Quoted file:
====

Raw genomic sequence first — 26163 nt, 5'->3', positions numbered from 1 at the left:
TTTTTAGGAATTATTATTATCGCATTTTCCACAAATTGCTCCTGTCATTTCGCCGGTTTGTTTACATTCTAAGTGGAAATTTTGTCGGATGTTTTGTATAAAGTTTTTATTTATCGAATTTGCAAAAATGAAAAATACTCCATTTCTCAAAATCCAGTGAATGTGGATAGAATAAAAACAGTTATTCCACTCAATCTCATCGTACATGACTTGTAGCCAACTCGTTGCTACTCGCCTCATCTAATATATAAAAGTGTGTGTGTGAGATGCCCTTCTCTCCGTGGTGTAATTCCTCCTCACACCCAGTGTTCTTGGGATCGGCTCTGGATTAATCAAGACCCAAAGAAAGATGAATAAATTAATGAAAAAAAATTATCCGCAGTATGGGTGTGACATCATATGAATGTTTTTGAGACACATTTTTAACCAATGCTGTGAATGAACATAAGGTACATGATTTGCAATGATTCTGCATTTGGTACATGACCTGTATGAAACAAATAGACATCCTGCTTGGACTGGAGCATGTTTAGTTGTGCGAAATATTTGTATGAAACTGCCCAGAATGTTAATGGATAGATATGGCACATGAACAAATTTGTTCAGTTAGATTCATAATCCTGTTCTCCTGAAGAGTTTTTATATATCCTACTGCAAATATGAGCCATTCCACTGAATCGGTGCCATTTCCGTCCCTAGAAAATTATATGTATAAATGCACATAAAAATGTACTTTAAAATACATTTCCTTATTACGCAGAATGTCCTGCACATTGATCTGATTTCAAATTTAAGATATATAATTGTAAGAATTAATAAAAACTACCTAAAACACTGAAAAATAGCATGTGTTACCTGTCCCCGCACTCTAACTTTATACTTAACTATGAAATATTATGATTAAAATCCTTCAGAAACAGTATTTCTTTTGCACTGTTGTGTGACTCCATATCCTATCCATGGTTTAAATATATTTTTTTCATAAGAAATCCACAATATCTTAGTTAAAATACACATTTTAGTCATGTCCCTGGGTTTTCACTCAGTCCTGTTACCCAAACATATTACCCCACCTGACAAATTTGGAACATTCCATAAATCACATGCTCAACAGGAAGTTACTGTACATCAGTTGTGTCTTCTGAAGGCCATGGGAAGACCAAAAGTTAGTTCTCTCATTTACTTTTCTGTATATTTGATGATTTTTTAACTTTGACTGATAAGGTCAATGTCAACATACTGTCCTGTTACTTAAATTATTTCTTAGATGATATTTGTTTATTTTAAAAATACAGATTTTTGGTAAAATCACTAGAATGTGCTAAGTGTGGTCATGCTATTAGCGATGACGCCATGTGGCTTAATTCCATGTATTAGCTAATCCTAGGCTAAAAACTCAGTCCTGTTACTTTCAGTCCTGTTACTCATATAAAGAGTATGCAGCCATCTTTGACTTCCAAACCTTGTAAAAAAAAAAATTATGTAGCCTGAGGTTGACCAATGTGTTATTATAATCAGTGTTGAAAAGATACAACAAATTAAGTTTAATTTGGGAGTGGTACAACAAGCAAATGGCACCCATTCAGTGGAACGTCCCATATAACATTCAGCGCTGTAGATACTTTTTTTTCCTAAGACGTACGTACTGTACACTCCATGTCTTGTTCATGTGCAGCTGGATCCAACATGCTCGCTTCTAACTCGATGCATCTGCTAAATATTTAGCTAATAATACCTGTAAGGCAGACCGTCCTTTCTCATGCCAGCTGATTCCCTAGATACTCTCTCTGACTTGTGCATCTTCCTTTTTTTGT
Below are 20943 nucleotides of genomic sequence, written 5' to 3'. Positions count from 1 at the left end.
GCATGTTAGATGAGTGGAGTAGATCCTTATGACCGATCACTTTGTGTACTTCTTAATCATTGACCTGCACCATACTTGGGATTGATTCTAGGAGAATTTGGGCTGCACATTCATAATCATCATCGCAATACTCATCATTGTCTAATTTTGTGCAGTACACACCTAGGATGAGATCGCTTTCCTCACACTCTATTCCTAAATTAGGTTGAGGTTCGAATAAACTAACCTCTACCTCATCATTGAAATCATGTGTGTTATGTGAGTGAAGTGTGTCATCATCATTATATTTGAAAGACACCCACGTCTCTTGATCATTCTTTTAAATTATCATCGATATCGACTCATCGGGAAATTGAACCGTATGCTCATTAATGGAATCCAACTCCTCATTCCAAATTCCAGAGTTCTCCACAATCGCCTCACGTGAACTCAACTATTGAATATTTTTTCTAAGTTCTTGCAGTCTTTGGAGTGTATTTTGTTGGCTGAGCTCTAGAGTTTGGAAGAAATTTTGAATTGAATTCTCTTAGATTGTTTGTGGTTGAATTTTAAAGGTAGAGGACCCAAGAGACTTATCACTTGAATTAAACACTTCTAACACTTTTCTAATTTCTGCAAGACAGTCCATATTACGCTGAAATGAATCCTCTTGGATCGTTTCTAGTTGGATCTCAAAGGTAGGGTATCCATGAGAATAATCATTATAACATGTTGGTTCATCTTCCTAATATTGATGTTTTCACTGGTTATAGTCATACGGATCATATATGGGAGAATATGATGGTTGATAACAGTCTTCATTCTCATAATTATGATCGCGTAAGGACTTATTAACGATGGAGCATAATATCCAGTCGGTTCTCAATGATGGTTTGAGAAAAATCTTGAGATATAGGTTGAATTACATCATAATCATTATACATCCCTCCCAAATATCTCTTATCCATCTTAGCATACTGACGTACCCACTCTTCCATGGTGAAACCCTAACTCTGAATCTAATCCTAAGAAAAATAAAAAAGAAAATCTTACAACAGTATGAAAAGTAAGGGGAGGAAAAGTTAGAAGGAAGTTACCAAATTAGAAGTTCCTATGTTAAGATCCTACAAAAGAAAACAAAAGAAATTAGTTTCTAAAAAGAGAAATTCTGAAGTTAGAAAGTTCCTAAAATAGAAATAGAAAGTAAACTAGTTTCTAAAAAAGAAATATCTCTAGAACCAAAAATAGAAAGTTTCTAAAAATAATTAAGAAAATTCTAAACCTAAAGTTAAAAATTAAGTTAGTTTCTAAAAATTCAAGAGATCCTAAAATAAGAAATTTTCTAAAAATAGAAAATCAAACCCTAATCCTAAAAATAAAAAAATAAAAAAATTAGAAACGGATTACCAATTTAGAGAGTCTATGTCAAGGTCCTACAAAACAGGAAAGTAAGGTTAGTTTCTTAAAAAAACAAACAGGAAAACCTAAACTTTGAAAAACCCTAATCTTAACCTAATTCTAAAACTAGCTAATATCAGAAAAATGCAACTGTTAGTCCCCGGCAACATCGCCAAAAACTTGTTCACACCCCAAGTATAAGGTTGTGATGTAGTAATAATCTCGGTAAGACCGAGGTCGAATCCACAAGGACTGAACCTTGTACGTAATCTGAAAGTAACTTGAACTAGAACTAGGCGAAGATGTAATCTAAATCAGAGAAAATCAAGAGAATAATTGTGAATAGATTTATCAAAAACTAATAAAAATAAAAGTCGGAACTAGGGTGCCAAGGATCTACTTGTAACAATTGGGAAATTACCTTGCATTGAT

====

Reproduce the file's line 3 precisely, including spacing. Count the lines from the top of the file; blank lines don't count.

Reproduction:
Below are 20943 nucleotides of genomic sequence, written 5' to 3'. Positions count from 1 at the left end.